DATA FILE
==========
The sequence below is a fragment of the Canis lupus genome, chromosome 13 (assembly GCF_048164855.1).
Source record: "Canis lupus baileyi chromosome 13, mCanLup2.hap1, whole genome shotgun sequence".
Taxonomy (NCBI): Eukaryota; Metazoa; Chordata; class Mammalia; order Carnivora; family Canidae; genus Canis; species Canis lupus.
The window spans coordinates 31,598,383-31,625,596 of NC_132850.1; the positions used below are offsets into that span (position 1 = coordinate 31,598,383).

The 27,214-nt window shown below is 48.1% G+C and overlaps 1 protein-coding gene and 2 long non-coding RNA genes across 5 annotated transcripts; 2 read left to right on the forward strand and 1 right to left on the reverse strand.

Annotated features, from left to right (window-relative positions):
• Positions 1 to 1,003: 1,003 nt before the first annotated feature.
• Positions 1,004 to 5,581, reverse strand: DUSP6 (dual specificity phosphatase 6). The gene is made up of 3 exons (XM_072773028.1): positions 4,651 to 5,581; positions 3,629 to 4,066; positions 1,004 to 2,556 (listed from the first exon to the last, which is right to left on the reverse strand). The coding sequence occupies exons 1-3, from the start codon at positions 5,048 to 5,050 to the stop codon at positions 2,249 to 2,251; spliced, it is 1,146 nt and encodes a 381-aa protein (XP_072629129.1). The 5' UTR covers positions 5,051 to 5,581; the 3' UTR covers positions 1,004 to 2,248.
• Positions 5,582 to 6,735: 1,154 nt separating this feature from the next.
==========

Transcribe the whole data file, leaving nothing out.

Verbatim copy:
The sequence below is a fragment of the Canis lupus genome, chromosome 13 (assembly GCF_048164855.1).
Source record: "Canis lupus baileyi chromosome 13, mCanLup2.hap1, whole genome shotgun sequence".
Taxonomy (NCBI): Eukaryota; Metazoa; Chordata; class Mammalia; order Carnivora; family Canidae; genus Canis; species Canis lupus.
The window spans coordinates 31,598,383-31,625,596 of NC_132850.1; the positions used below are offsets into that span (position 1 = coordinate 31,598,383).

The 27,214-nt window shown below is 48.1% G+C and overlaps 1 protein-coding gene and 2 long non-coding RNA genes across 5 annotated transcripts; 2 read left to right on the forward strand and 1 right to left on the reverse strand.

Annotated features, from left to right (window-relative positions):
• Positions 1 to 1,003: 1,003 nt before the first annotated feature.
• Positions 1,004 to 5,581, reverse strand: DUSP6 (dual specificity phosphatase 6). The gene is made up of 3 exons (XM_072773028.1): positions 4,651 to 5,581; positions 3,629 to 4,066; positions 1,004 to 2,556 (listed from the first exon to the last, which is right to left on the reverse strand). The coding sequence occupies exons 1-3, from the start codon at positions 5,048 to 5,050 to the stop codon at positions 2,249 to 2,251; spliced, it is 1,146 nt and encodes a 381-aa protein (XP_072629129.1). The 5' UTR covers positions 5,051 to 5,581; the 3' UTR covers positions 1,004 to 2,248.
• Positions 5,582 to 6,735: 1,154 nt separating this feature from the next.